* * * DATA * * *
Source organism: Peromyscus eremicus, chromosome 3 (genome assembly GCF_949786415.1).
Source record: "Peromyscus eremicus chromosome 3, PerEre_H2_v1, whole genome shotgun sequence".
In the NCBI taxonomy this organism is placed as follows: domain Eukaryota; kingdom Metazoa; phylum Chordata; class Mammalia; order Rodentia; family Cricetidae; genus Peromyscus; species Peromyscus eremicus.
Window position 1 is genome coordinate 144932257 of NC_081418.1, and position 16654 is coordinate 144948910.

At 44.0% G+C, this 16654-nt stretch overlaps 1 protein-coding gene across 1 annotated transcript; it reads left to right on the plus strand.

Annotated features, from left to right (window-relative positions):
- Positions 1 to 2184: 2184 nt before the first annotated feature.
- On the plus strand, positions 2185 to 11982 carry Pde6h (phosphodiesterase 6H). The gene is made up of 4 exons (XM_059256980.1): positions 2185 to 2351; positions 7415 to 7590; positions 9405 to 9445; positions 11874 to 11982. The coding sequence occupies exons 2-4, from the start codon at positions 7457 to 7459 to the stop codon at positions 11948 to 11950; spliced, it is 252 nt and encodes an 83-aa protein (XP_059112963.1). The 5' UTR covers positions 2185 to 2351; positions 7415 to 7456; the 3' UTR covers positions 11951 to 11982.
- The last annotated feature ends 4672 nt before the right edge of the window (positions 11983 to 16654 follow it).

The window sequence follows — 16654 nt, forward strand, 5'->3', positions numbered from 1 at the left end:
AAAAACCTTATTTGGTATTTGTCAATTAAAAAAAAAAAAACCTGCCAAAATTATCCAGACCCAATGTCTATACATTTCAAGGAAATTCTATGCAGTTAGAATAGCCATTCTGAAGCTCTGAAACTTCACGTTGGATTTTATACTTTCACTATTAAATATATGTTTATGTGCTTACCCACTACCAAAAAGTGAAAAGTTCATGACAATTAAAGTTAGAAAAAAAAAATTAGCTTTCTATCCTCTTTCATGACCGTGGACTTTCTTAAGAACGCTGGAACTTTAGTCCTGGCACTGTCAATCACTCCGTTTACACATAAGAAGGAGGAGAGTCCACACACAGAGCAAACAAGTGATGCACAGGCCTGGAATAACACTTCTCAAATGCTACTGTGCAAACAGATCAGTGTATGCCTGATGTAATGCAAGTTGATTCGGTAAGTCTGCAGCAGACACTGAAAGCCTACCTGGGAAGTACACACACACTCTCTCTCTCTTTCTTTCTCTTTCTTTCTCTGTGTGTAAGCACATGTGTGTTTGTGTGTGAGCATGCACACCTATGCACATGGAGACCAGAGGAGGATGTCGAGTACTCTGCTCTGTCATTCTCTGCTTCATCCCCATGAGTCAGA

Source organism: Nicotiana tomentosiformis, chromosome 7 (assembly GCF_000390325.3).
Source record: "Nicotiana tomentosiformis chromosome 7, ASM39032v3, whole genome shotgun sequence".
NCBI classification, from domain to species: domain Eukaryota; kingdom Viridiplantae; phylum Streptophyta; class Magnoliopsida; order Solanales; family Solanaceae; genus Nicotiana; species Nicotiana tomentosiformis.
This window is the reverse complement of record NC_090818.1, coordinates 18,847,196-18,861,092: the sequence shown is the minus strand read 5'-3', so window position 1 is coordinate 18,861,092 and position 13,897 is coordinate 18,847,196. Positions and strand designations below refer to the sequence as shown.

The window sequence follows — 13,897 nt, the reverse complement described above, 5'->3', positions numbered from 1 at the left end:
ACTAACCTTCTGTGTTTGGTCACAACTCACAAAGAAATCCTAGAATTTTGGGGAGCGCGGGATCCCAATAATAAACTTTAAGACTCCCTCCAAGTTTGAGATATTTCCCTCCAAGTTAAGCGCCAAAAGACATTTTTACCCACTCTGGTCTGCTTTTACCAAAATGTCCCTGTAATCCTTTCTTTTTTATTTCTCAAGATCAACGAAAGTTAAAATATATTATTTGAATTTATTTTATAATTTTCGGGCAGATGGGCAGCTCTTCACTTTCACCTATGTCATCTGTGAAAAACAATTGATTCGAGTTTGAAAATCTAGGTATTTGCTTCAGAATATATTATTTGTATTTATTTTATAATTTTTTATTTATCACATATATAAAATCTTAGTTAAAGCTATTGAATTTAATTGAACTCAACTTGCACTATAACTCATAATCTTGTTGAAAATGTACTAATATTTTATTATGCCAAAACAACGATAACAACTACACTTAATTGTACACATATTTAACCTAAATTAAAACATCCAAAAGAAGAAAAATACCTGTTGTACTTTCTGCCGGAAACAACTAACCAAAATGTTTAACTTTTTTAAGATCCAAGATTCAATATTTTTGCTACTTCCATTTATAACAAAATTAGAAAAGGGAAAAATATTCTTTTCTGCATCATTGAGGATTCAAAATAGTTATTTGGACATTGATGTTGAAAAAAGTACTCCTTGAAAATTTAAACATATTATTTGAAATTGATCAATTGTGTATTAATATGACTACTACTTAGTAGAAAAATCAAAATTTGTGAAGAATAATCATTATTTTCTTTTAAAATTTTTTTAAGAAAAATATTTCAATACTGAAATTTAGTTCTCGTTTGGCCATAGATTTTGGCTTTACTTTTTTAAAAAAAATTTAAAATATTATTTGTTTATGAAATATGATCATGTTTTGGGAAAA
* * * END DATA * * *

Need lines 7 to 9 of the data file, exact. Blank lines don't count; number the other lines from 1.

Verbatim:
- Positions 1 to 2184: 2184 nt before the first annotated feature.
- On the plus strand, positions 2185 to 11982 carry Pde6h (phosphodiesterase 6H). The gene is made up of 4 exons (XM_059256980.1): positions 2185 to 2351; positions 7415 to 7590; positions 9405 to 9445; positions 11874 to 11982. The coding sequence occupies exons 2-4, from the start codon at positions 7457 to 7459 to the stop codon at positions 11948 to 11950; spliced, it is 252 nt and encodes an 83-aa protein (XP_059112963.1). The 5' UTR covers positions 2185 to 2351; positions 7415 to 7456; the 3' UTR covers positions 11951 to 11982.
- The last annotated feature ends 4672 nt before the right edge of the window (positions 11983 to 16654 follow it).